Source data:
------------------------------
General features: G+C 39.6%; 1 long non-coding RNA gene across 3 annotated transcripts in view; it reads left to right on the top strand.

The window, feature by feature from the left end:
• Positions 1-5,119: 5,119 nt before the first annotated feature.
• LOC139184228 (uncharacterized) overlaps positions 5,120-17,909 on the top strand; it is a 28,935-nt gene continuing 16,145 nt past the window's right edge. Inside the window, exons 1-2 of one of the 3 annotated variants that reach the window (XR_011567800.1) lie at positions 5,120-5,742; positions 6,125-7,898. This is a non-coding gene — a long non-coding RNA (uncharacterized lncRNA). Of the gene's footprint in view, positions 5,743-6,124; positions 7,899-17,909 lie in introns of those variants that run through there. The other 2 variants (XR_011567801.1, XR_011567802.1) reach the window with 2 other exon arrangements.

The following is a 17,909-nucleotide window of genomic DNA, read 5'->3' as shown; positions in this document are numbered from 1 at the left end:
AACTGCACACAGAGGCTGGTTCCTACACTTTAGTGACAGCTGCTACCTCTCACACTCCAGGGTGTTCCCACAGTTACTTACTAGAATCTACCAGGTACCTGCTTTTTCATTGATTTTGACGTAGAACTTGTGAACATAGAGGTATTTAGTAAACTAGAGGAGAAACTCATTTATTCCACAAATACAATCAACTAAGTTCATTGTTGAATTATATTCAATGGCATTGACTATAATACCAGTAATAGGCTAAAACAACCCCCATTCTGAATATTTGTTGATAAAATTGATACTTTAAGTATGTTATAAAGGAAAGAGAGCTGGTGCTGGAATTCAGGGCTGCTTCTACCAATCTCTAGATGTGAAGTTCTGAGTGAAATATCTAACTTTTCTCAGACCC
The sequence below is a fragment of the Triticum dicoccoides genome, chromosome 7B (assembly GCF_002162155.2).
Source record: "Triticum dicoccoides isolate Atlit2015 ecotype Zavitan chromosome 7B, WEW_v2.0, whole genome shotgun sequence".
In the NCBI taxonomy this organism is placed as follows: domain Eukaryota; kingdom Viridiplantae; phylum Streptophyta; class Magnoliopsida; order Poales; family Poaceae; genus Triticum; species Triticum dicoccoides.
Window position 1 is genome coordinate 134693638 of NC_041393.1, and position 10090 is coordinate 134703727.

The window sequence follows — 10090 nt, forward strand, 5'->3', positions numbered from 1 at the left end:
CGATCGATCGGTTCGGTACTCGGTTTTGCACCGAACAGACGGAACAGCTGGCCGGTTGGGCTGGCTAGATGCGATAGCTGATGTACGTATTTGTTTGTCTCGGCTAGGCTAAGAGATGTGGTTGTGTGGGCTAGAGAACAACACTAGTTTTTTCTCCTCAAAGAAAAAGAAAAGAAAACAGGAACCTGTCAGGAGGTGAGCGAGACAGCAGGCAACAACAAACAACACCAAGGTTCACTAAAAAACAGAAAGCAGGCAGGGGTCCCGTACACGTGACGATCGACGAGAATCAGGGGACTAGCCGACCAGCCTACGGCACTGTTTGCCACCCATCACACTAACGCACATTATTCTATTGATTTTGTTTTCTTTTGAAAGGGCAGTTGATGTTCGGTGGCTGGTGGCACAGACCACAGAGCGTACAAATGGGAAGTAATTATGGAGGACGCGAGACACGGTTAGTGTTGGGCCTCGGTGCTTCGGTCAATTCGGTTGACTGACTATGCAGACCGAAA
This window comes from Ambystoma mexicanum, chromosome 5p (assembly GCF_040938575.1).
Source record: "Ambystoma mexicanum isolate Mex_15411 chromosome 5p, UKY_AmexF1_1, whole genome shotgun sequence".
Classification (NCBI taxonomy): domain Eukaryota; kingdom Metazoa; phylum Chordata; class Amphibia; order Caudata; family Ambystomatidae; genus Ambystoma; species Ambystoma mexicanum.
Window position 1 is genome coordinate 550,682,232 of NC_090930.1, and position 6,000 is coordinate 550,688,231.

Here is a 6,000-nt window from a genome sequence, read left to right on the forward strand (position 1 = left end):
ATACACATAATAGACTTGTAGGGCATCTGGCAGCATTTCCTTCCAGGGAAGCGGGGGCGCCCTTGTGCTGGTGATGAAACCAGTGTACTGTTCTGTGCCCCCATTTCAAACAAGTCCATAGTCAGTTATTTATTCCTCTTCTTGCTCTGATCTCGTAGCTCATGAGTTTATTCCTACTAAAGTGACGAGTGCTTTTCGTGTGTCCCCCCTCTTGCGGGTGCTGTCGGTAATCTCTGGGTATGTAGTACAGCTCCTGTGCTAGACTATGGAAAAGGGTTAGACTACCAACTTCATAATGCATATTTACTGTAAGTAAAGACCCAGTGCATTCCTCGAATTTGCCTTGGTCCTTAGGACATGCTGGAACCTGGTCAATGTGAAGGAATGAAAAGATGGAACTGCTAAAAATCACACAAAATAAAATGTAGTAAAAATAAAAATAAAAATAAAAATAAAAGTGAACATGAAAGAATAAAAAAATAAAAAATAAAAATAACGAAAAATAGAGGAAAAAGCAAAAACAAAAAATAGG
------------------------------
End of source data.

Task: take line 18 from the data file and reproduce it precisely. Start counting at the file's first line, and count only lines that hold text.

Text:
ATACACATAATAGACTTGTAGGGCATCTGGCAGCATTTCCTTCCAGGGAAGCGGGGGCGCCCTTGTGCTGGTGATGAAACCAGTGTACTGTTCTGTGCCCCCATTTCAAACAAGTCCATAGTCAGTTATTTATTCCTCTTCTTGCTCTGATCTCGTAGCTCATGAGTTTATTCCTACTAAAGTGACGAGTGCTTTTCGTGTGTCCCCCCTCTTGCGGGTGCTGTCGGTAATCTCTGGGTATGTAGTACAGCTCCTGTGCTAGACTATGGAAAAGGGTTAGACTACCAACTTCATAATGCATATTTACTGTAAGTAAAGACCCAGTGCATTCCTCGAATTTGCCTTGGTCCTTAGGACATGCTGGAACCTGGTCAATGTGAAGGAATGAAAAGATGGAACTGCTAAAAATCACACAAAATAAAATGTAGTAAAAATAAAAATAAAAATAAAAATAAAAGTGAACATGAAAGAATAAAAAAATAAAAAATAAAAATAACGAAAAATAGAGGAAAAAGCAAAAACAAAAAATAGG